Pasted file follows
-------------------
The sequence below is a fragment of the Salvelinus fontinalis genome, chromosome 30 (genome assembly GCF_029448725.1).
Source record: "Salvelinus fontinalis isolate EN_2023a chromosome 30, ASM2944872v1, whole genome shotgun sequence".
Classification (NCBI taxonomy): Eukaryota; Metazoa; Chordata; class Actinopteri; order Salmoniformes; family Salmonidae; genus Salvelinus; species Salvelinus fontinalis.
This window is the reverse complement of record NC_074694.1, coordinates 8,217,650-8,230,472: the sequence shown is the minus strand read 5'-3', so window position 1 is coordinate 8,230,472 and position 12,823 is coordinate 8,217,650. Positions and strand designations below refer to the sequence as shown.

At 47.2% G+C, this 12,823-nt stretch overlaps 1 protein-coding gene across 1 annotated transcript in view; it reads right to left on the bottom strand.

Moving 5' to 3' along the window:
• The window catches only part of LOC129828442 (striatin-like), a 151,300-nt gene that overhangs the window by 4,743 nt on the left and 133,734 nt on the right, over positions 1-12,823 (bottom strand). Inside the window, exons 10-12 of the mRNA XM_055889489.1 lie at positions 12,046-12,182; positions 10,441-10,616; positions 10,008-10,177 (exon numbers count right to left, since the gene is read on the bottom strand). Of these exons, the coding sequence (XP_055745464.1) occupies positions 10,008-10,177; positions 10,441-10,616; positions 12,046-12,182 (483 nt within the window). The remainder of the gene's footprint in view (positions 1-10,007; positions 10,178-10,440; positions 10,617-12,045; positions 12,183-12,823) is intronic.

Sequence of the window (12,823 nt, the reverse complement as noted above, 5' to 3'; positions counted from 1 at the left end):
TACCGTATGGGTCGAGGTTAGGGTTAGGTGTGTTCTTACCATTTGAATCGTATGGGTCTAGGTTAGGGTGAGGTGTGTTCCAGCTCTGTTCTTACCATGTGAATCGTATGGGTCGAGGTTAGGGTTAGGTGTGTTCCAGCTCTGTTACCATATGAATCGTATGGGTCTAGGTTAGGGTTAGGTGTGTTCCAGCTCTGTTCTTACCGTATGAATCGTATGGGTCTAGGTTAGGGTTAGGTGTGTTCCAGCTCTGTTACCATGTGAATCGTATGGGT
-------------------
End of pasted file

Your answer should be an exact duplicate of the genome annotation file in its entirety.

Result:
The sequence below is a fragment of the Salvelinus fontinalis genome, chromosome 30 (genome assembly GCF_029448725.1).
Source record: "Salvelinus fontinalis isolate EN_2023a chromosome 30, ASM2944872v1, whole genome shotgun sequence".
Classification (NCBI taxonomy): Eukaryota; Metazoa; Chordata; class Actinopteri; order Salmoniformes; family Salmonidae; genus Salvelinus; species Salvelinus fontinalis.
This window is the reverse complement of record NC_074694.1, coordinates 8,217,650-8,230,472: the sequence shown is the minus strand read 5'-3', so window position 1 is coordinate 8,230,472 and position 12,823 is coordinate 8,217,650. Positions and strand designations below refer to the sequence as shown.

At 47.2% G+C, this 12,823-nt stretch overlaps 1 protein-coding gene across 1 annotated transcript in view; it reads right to left on the bottom strand.

Moving 5' to 3' along the window:
• The window catches only part of LOC129828442 (striatin-like), a 151,300-nt gene that overhangs the window by 4,743 nt on the left and 133,734 nt on the right, over positions 1-12,823 (bottom strand). Inside the window, exons 10-12 of the mRNA XM_055889489.1 lie at positions 12,046-12,182; positions 10,441-10,616; positions 10,008-10,177 (exon numbers count right to left, since the gene is read on the bottom strand). Of these exons, the coding sequence (XP_055745464.1) occupies positions 10,008-10,177; positions 10,441-10,616; positions 12,046-12,182 (483 nt within the window). The remainder of the gene's footprint in view (positions 1-10,007; positions 10,178-10,440; positions 10,617-12,045; positions 12,183-12,823) is intronic.

Sequence of the window (12,823 nt, the reverse complement as noted above, 5' to 3'; positions counted from 1 at the left end):
TACCGTATGGGTCGAGGTTAGGGTTAGGTGTGTTCTTACCATTTGAATCGTATGGGTCTAGGTTAGGGTGAGGTGTGTTCCAGCTCTGTTCTTACCATGTGAATCGTATGGGTCGAGGTTAGGGTTAGGTGTGTTCCAGCTCTGTTACCATATGAATCGTATGGGTCTAGGTTAGGGTTAGGTGTGTTCCAGCTCTGTTCTTACCGTATGAATCGTATGGGTCTAGGTTAGGGTTAGGTGTGTTCCAGCTCTGTTACCATGTGAATCGTATGGGT